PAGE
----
Parents who are educating their children at home, without official permission, are in many cases escaping the notice of school authorities.
"We have not had such a case reported," said Beatrice Cameron, director of the Fairfax County Public Schools Department of Special Services.
"There are no such cases this year," said Tom Inge, chief of the District of Columbia Public Schools Tuition Act Enforcement branch.
"I don't know of any cases like that," said Parthenia Pruden, director of the Prince George's County Public Schools Pupil Services.
School authorities, generally, are surprised unapproved home schools exist. Yet, they expect the unschoolers will be swept up in the routine checks of school attendance offices, or will be reported by neighbors for child neglect.
"Once a child is registered in a public-school system, the system is set up to follow them, so that we know they have completed their education or else have moved out of our jurisdiction," said Pruden.
"If a child is out illegally, we work with the parents to get the child back. If we are unsuccessful, then the case is carried to the courts, where the parents are subject to a fine or jail sentence."
Some unschoolers are willing to fight in court for what they believe is their right to control the instruction of their own children. Last spring, a Norfolk family won a court case in which they argued that their home is a private school. The court also recently ruled in favor of a King George, Va., family in a similar case. At issue is what qualifies as an alternative school and who qualifies as a teacher.
Court battles, however, are viewed as a last resort, and most unschoolers prefer to remain non-existent in the eyes of school authorities. They may succeed, according to Pruden, "if they never register in a public-school system, and they are never called to our attention. We are not knocking door to door looking for truants."
Legal exemption from school attendance is granted in some cases for students participating in an accredited correspondence school such as the Home Study Institute of Takoma Park, Md. Typically, the students are performers on tour or their parents are stationed overseas.
Exceptions are also listed in each state's school attendance law. In Maryland, for example, children may be excused from school in cases of: death in the immediate family, illness certified by a physician, quarantine, court summons, physical incapacity (not accommodated in school facilities), mental incapacity, violent storms, work or activity approved by or sponsored by the school, religious holiday and state emergency.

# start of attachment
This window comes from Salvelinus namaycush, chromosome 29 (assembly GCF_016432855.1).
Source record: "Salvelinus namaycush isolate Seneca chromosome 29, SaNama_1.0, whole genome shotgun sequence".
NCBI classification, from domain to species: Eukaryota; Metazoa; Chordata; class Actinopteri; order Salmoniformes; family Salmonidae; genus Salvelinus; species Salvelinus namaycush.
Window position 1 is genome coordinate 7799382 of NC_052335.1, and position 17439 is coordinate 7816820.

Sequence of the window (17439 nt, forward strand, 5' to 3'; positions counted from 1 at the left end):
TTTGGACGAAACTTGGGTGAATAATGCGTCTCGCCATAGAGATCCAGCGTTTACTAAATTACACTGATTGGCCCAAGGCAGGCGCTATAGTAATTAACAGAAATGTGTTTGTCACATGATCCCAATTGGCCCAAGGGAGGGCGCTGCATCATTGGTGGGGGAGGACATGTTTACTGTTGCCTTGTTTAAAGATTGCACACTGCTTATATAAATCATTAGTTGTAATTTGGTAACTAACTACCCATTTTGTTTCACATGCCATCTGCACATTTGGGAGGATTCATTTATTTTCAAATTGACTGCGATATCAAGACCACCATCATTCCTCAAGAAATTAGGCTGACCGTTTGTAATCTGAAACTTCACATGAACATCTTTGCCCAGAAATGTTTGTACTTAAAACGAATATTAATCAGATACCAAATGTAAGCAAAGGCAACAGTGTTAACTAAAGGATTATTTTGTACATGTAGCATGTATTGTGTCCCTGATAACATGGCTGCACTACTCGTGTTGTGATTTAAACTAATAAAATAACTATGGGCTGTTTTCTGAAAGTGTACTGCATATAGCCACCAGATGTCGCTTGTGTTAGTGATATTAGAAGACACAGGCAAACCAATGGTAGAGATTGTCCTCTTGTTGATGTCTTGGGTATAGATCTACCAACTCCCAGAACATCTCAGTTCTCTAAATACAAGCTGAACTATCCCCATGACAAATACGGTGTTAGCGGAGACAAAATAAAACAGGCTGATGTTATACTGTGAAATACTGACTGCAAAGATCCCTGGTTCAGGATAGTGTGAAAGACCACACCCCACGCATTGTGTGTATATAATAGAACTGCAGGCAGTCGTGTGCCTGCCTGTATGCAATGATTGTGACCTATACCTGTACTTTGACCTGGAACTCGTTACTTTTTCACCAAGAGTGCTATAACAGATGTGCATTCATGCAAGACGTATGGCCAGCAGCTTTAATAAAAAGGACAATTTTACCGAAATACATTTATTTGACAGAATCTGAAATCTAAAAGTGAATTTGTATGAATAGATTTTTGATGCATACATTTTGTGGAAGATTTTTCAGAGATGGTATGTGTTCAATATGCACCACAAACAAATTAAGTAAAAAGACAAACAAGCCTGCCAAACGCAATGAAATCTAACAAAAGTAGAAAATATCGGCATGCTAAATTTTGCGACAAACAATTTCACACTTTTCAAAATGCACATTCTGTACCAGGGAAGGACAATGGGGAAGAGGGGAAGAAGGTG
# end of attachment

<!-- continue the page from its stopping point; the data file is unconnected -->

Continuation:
Virginia's law is similar to Maryland's, but the District of Columbia's law is more lenient. However, according to Inge, "We try to discourage home study. We allow it only where there is extreme hardship, the parents' reason is extremely well-prepared and the tutor has credentials equivalent to D.C. teachers'."
Exactly what constitutes a 'good reason" for teaching a child at home has unschoolers and school professionals lined up in opposite camps, arguing the evils and merits of home and public schools.
"Even educated parents as individuals don't have the complex resources that are demanded these days for children to become prductive social beings," said Pruden. "In the home setting alone, there is also a complete void of the socialization process. If we have no experience in dealing with diversity, then many times we are unable to cope in society."
Parents should have a role in their children's education, but not a monopoly, said Louise Waynant, coordinating director of the Prince George's Public Schools Instructional Services.
"School is an exciting, interesting place that can't be duplicated at home. This is not an either-or situation, Parents are partners with the schools who may visit the school and guide their children's learning during after-school hours."
If a parent is dissatisfied with a school, the answer is not to leave the system, according to Jim Gines, associate superintendent of instruction for the District of Columbiat Public Schools. "Parents should insist that their children's needs be met within the system. If needs are not met, parents should attack that problem, not teach themselves."
How the needs of most students are met varies according to the preferences and dictates of local school boards, school principals and classroom teachers. However, special education of handicapped children is required, regulated and partially funded by the federal government.
Independent study programs for the talented and gifted may not be available, or are operated in part (such as the pilot project in the District's Region 6), or are operated in all schools (the mandate for Prince George's schools by January 1980).
Yet, for the most part, children are taught in general groupings that, as Waynant pointed out, "require structure and management to insure that learning tasks take place." The unschooler's goal of individual, self-directed instruction may have advantages, concedes Gines, "but they are outweighed by the value of a child's growth and development guided by professionally trained teachers and the interaction with other children."